While reading academic articles (scholarly journal articles) can be one of the more intimidating aspects of college-level research projects, the purpose, format, and style of scholarly/academic journal articles are rather straightforward and patterned. Knowing the template that scholarly articles follow can enhance your reading and comprehension experience and make these reading materials much less intimidating. Moreover, understanding the purpose of scholarly publication can help you to understand what matters most in these articles.
Information in academic journal articles is presented in a formal, highly prescribed format, meaning that scholarly articles tend to follow a similar layout, pattern, and style. The pages often look stark, with little decoration or imagery. We see few photos in scholarly articles. The article title is often fairly prominent on the first page, as are the author(s)’ name(s). Sometimes there is a bit of information about each author, such as the name of his or her current academic institution or academic credentials. At either the top or bottom of the first few pages, you can find the name of the the scholarly journal in which the article is published.
On the first page of the article, you will often find an abstract, which is a summary of the author’s research question, methodologies and results. While this abstract is useful to you as a reader because it gives you some background about the article before you begin reading, you should not cite this abstract in your paper. Please read these abstracts as you are initially seeking sources so that you can determine whether or not reading the article will be useful to you, but do not quote or paraphrase from the abstract.
At the end of academic articles, you will find a list of Works Cited (also called a List of References). This is generally quite long, and it details all of the work that the author considered or cited in designing his or her own research project or in writing the article. Helpful hint: reading the Works Cited in an article that you find to be particularly illuminating or useful can be a great way to locate other sources that may be useful for your own research project. If you see a title that looks interesting, see if you can access it via our library!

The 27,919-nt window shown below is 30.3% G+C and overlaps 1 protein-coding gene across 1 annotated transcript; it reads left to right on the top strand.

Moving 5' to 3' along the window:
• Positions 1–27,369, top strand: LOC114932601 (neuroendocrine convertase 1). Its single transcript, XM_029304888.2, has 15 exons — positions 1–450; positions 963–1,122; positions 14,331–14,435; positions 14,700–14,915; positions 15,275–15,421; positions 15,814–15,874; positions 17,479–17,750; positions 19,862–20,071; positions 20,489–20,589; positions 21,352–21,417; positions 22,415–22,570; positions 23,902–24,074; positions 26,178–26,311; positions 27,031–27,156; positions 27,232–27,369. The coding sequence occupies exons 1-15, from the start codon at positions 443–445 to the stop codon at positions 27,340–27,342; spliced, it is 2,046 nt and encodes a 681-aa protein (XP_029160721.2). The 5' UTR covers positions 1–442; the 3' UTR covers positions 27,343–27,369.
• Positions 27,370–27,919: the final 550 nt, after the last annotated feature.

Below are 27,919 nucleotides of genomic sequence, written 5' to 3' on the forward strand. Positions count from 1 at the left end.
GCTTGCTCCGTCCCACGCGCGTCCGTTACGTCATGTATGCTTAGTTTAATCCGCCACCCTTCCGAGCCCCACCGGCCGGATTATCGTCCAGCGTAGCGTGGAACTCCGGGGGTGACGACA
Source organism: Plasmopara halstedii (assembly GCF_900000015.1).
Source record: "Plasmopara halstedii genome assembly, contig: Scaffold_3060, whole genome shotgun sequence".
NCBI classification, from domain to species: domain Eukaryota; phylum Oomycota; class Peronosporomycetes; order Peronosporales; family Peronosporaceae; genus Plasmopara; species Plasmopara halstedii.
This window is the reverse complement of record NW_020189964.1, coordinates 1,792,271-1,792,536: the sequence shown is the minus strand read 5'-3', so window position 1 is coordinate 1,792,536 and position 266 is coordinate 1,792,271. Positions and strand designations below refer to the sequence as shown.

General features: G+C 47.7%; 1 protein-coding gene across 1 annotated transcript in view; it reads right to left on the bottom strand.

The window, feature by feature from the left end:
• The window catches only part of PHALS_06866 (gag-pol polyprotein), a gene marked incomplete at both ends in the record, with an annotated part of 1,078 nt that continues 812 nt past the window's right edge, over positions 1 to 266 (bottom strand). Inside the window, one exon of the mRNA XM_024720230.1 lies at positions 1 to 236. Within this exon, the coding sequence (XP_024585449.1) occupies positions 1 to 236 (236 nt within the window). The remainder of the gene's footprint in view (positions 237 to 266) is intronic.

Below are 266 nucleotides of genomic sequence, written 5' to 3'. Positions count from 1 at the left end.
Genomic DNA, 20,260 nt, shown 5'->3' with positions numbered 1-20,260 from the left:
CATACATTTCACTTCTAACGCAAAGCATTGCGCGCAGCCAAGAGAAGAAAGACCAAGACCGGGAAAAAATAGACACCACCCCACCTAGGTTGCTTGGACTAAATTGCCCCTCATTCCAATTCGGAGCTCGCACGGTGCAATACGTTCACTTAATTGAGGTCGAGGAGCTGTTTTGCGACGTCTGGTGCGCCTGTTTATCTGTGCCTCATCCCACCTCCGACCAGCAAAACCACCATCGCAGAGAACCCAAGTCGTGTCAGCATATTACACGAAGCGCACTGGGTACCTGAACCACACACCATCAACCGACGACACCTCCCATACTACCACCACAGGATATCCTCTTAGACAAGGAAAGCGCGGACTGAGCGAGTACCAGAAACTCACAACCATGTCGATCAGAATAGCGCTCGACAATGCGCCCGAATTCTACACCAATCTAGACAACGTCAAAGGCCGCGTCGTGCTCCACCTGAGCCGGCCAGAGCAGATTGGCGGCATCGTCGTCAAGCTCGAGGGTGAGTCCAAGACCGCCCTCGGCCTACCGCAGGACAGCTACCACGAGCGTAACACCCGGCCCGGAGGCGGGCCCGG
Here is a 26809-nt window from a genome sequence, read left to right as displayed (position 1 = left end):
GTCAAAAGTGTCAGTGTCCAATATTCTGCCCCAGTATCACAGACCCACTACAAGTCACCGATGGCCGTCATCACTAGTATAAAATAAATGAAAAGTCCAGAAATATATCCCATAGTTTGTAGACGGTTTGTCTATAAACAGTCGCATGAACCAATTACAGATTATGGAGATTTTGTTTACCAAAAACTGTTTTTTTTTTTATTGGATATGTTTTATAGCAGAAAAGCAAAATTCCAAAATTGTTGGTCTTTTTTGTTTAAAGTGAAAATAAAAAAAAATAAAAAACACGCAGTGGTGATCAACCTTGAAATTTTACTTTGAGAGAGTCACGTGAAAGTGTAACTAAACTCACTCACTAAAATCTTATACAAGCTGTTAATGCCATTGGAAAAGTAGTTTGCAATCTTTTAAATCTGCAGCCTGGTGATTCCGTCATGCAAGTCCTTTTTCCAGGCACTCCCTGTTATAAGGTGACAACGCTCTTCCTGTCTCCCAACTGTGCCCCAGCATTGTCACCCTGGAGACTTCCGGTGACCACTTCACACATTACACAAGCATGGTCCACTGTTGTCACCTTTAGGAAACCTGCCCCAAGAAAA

Scholarly sources often contain Literature Reviews in the beginning section of the article. They are generally several paragraphs or pages long. Some articles are only Literature Reviews. These Literature Reviews generally do not constitute an author’s own work. Instead, they are summaries and syntheses of other scholars’ work that has previously been published on the topic that the author is addressing in his or her paper. Including this review of previous research helps the author to communicate his or her understanding of the context out of which his or her research comes.
Like the abstract, the Literature Review is another part of a scholarly article from which you should generally not quote. Often, students will mistakenly try to cite information that they find in this Literature Review section of scholarly articles. But that is sort of like citing a SparkNotes version of an essay that you have not read. The Literature Review is where your author, in his or her own words, describes previous research. He or she is outlining what others have said in their own articles, not offering his or her own new insight (and what we are interested in in scholarly articles is the new information that a researcher brings to the topic). If you find that there is interesting information from the sources that your author discusses in the Literature Review, then you should locate the article(s) that the author is summarizing and read them for yourself. That, in fact, is a great strategy for finding more sources! For more information on Literature Reviews, see section 5.2 “Moving from Summary to Synthesis”.